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ABS vs PBT Keycaps: Which one should you pick?

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While most users think that switches are the most important part of their typing experience, keycaps are equally important. The way a keycap is designed can fundamentally change the entire feel and tactile feedback of the same switch. 

In this article, we’re going over two of the most popular keycap variants, Acrylonitrile Butadiene Styrene (ABS) and Polybutylene Terephthalate (PBT) to help you decide what switches you need to pick up. 

Also read: How to clean a mechanical keyboard?


Weight is probably the most impactful thing when it comes to picking keycaps. The heavier a keycap, the smoother the response. 

Since ABS keycaps are hollow in construction, they often tend to be almost half as lightweight as PBT ones. If you decide on a smoother response, PBT is the way to go but be sure to give ABS a try as well.

Key Shine

In relation to the point above, key shine is also something you need to think about when picking a keycap. As you type more and more, your fingers leave oil deposits on your keys which gives them a shiny, slippery feel.

ABS vs PBT Keycaps: Which one should you pick?
PBT Keycaps are pretty much immune to key shine

However, this only occurs with ABS keycaps. PBT keycaps, for the most part, are immune to this issue and tend to maintain their even surfaces even after prolonged use.


PBT is the clear winner here. Owing to their sturdier build, PBT keycaps tend to last a lot longer than their ABS counterparts.

Also, if you’re into DIY dying, PBT is the way to go as more durable plastics are easier when it comes to applying ink. 


Some people like it, some hate it, it’s largely down to personal preference. Aforementioned, since ABS is hollow, it produces a hollow sound hence contributing to a more clicky noise. 

PBT is a bit on the silent side. Combined with the right type of mechanical switch you can pick either depending upon what you prefer. 

Also read: Keyboards and wrist rest: A writer’s guide to comfortable typing

Melting point 

This might seem irrelevant, but this is an important factor in the construction process of each keycap.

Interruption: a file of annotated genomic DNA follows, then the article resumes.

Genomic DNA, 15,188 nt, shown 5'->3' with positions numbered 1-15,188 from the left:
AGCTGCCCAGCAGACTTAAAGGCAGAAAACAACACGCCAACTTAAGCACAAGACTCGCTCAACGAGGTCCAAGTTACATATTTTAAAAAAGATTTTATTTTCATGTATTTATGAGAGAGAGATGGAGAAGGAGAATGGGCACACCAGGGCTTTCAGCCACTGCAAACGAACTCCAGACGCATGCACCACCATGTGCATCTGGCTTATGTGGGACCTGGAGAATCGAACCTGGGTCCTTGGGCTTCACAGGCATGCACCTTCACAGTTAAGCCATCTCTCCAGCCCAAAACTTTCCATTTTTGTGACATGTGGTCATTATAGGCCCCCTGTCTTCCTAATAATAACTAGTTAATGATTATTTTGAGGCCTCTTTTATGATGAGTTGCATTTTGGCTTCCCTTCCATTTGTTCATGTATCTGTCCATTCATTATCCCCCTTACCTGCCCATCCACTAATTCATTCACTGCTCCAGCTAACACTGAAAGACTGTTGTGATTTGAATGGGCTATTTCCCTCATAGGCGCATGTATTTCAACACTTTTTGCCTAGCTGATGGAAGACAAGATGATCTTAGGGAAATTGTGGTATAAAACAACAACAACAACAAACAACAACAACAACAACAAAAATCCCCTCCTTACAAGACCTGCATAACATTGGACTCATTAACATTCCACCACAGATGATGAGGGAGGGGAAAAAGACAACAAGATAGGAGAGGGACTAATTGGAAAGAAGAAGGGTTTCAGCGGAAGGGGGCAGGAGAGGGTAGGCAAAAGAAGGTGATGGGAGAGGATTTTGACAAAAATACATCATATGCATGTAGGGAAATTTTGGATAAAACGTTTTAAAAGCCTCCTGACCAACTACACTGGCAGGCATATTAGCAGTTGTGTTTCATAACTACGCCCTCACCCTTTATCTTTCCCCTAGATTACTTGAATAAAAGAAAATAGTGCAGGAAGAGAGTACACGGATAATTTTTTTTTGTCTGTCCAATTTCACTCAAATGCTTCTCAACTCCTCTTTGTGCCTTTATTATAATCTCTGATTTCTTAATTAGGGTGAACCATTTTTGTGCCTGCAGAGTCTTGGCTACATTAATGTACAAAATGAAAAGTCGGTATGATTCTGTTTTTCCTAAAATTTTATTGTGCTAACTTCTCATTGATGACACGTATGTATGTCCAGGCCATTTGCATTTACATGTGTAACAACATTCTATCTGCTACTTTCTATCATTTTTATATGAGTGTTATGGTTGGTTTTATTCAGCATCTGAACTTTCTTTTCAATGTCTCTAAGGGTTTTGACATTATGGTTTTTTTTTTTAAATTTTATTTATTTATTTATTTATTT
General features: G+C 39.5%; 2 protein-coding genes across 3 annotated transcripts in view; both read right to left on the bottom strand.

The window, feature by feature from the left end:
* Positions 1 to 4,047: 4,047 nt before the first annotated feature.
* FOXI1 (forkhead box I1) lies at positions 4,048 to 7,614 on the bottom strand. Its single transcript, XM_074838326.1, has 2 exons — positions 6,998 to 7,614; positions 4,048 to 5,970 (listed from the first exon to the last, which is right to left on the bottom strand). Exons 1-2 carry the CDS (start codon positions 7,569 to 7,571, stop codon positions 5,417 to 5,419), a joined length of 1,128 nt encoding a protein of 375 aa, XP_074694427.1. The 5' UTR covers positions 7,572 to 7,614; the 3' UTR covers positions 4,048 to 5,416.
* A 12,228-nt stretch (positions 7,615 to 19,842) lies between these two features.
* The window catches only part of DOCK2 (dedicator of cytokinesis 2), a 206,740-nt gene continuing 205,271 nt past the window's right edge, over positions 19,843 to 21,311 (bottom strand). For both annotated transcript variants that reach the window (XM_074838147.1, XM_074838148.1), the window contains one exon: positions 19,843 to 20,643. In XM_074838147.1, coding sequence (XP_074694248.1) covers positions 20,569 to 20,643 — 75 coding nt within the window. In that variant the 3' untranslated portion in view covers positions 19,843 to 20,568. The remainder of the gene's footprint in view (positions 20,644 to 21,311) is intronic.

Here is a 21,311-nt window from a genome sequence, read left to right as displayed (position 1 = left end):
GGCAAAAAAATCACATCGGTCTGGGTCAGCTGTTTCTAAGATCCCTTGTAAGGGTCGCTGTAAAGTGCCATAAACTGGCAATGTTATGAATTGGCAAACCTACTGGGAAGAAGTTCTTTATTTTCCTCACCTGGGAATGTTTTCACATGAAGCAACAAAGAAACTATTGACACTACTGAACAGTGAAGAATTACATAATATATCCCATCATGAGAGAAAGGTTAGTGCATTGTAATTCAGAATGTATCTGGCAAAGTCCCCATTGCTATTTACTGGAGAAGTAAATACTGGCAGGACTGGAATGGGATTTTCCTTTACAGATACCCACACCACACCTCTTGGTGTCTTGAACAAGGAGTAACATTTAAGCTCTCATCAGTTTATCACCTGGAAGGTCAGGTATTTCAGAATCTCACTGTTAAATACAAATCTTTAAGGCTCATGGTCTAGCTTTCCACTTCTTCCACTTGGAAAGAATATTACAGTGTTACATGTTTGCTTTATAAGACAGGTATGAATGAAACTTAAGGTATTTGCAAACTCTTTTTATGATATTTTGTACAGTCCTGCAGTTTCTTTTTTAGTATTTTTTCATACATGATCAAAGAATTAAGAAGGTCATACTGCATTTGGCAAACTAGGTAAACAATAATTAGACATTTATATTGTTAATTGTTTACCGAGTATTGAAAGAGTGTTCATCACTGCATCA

ABS has a lower melting point at around a 105° C while PBT melts at a significantly higher 225° C. This basically makes PBT keycaps a bit more expensive as they need more energy to be moulded. 

.These keycaps are ABS The ‘Z’ key here got warped by a hot fairy lights

On the other hand, this higher melting point makes it easy to ink PBT plastic so if you’re into DIY inking, you should opt for PBT.  Be warned though, they take longer to cool down which increases chances of the plastic warping. 

ABS, even though has a lower melting point, is still fine to use in everyday scenarios so it really comes down to personal preference or whether you’re planning to stick your keycaps in an oven.

Double Shot keycaps

Double shot keycaps are made by moulding two plastics into each other. This results in keycaps whose legends don’t really fade away or lighten. You don’t even feel the legend as you type.

Double shot keycaps that are made with ABS tend to become shiny after overtime while PBT stays the same. The only difference here is that ABS keycaps are easier to manufacture and hence, cheaper. 

So which one should you pick?

ABS is clickier, lighter and cheap while PBT is sturdier, a bit more silent and will last you longer while coming at a premium,

ABS Keycaps> Cheap;
> Easily Available;
> Becomes shiny after prolonged use;
> Weaker in construction as compared to PBT;
PBT Keycaps> Shine resistant;
> Durable;
> Better for Double Shot keycaps;
> Expensive;
> Availability might be scarce ;

The choice here really comes down to personal preference and whether or not you’re looking forward to inking your keycaps yourself. However, if your everyday use doesn’t involve heavy keyboard bashing (or even with it), you’ll do just fine with ABS.

Also read: Top 7 wireless mechanical keyboards

Yadullah Abidi

Yadullah is a Computer Science graduate who writes/edits/shoots/codes all things cybersecurity, gaming, and tech hardware. When he's not, he streams himself racing virtual cars. He's been writing and reporting on tech and cybersecurity with websites like Candid.Technology and MakeUseOf since 2018. You can contact him here:

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